Can Crohn’s Disease Cause Depression?

My younger sister Sarah has always been a positive and bubbly girl, but since the beginning of her life she has had many medical issues. Her doctors believed that she would never be able to walk, as she suffers from low muscle tone and Pseudohypoparathyroidism, which affects her body’s ability to absorb calcium and iron properly. She was in physical therapy from the age of 18 months to 7 years old. Besides these issues, there was something else wrong with Sarah that the doctors could not figure out for a while. Doctors thought she had Celiac Disease, and our diets instantly became gluten free. When that didn’t solve the problem, her doctor’s realized that her Celiac test resulted in a false positive. It wasn’t until the age of four that my sister was diagnosed with Crohn’s disease. Crohn’s disease is an autoimmune disorder that affects the gastrointestinal track, and can cause many other issues, such as stunted growth, blockage of the bowel, and a weakened immune system (Crohn’s Wikipedia Page).

Sarah and one of our cats Groot *picture was taken by my sister on snapchat and sent to me*

Sarah and one of our cats Groot
*picture was taken by my sister on snapchat and sent to me*

Despite all of these issues, my sister Sarah has done remarkable things. She does well in school, is a member of a competitive dance team, and plays multiple instruments. However, recently, her Crohn’s has been flaring up, and she has had to have many iron transfusions as well as change around a lot of her medications. I feel as if this could be a stressor for anyone, but I have noticed my sister’s attitude changing. She doesn’t enjoy school, dance, or violin anymore. She tells me she comes home crying everyday and all she wants to do is watch TV. These are very telling symptoms of depression, which is not typical of my bubbly and charismatic sister. This makes me wonder: Is Crohn’s disease causing my sister to be depressed?  Well, it turns out that there have been studies done on both children and adults with Crohn’s disease to test this theory.

The direct causation relationship in this case is that Crohn’s disease causes depression. In a study funded by CCFA, 276 kids aged 9-17 with Crohn’s disease were followed for 6 months. At the beginning of the sixth months, the children were asked to report the level/severity of their Crohn’s and answer questions about their metal state, specifically about depression and anxiety. At the end of the 6 months, the children were asked to answer these same questions again. The study showed that children whose Crohn’s got better reported better mental health, and the children’s whose disease worsened had worsening mental health, with a reported p value of less than .005. This strongly suggests a correlation, but since it was an observational study with self reported answers it is hard to determine causation. I feel if this study were done with a larger amount of subjects, over a longer period of time, and the subjects reported their disease and mental health status more often over the length of the study, the results would provide stronger evidence of a direct correlation between Crohn’s and depression.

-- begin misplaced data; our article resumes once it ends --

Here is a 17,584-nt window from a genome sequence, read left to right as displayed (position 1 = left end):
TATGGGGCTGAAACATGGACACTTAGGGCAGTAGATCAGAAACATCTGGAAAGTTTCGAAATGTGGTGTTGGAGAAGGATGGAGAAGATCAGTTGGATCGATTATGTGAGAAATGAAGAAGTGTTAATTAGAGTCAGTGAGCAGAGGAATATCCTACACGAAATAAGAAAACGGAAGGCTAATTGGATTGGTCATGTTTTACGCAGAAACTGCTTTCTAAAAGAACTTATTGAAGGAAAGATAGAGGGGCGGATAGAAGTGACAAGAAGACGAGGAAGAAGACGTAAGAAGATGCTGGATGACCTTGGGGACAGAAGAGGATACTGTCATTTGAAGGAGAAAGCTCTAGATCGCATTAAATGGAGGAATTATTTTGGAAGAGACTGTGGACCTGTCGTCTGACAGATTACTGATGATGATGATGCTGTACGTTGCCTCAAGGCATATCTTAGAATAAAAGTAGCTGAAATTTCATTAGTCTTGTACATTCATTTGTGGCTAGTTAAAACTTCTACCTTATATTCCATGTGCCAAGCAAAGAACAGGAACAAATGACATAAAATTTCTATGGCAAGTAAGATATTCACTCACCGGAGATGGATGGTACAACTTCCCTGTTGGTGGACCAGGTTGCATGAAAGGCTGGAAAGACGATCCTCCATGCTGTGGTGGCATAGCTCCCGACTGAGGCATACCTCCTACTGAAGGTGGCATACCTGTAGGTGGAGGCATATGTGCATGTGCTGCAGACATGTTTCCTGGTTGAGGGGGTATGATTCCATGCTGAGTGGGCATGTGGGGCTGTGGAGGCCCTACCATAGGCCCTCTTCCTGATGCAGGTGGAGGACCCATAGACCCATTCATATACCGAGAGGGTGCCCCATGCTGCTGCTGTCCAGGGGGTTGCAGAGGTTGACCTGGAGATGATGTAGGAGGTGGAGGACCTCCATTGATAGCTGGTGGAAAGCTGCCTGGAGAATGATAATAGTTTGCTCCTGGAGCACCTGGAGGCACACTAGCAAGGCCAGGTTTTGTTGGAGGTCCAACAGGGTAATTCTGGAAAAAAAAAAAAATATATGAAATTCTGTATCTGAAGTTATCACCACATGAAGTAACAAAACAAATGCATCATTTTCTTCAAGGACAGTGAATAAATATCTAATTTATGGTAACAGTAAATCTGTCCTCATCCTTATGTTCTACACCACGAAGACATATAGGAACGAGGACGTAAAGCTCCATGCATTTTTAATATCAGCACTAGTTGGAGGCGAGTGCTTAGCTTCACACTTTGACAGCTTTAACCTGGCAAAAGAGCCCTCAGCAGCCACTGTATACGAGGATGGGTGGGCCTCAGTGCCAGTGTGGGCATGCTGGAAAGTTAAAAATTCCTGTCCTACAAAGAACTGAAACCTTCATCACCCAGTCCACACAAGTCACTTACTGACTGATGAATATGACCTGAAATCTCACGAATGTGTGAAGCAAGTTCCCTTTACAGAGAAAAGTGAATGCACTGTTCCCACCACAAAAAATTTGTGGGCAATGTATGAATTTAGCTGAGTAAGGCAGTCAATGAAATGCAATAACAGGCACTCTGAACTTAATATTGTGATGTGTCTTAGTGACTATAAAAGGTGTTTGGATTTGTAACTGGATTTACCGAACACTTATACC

The reverse causation in this relationship would be that depression causes flare ups in one’s Crohn’s disease. In this study published by the American Journal of Gastroenterology, 2,144 adults with Crohn’s disease were followed for 12 months. At the beginning of the study, the participants reported the severity of their disease as well as any mental health issues. Throughout the twelve months, the participants’ were followed and data was recorded about their flare ups, specifically hospitalizations, and their levels of depression before and after hospitalization. The study concluded that those with depression had more aggravated symptoms are were hospitalized more often, with a reported p-value less than .001. The conclusion of this study strongly supports the reverse causation relationship, however since it’s an observational study it is hard to rule out confounding variables.

Obviously, there are many confounding variables that could make someone depressed, such as family issues, a genetic predisposition, and abuse. Not to mention that depression is pretty common among people with chronic illness. Since both of the studies I mentioned are observational, any and all of these confounding variables could be at play. Let’s not forget that chance is always a possibility as well.

So, what does all of this mean? Well, I was personally surprised to find that reverse causation in this situation was more likely than I thought. However, the study that showed reverse causation only focused on adults, so it probably doesn’t apply to my 15 year old sister. However, the study done on children that showed direct causation seems applicable to my sister, seeing as she has recently had changes in medication due to flare ups and in turn her recent change in behavior.

So all in all, I think it is safe to conclude in my sister’s case, her Crohn’s flare ups are causing her to be depressed. In general, there seems to be a correlation between depression and flare ups in Crohn’s, with a reverse relationship in adults, and a direct relationship in children.

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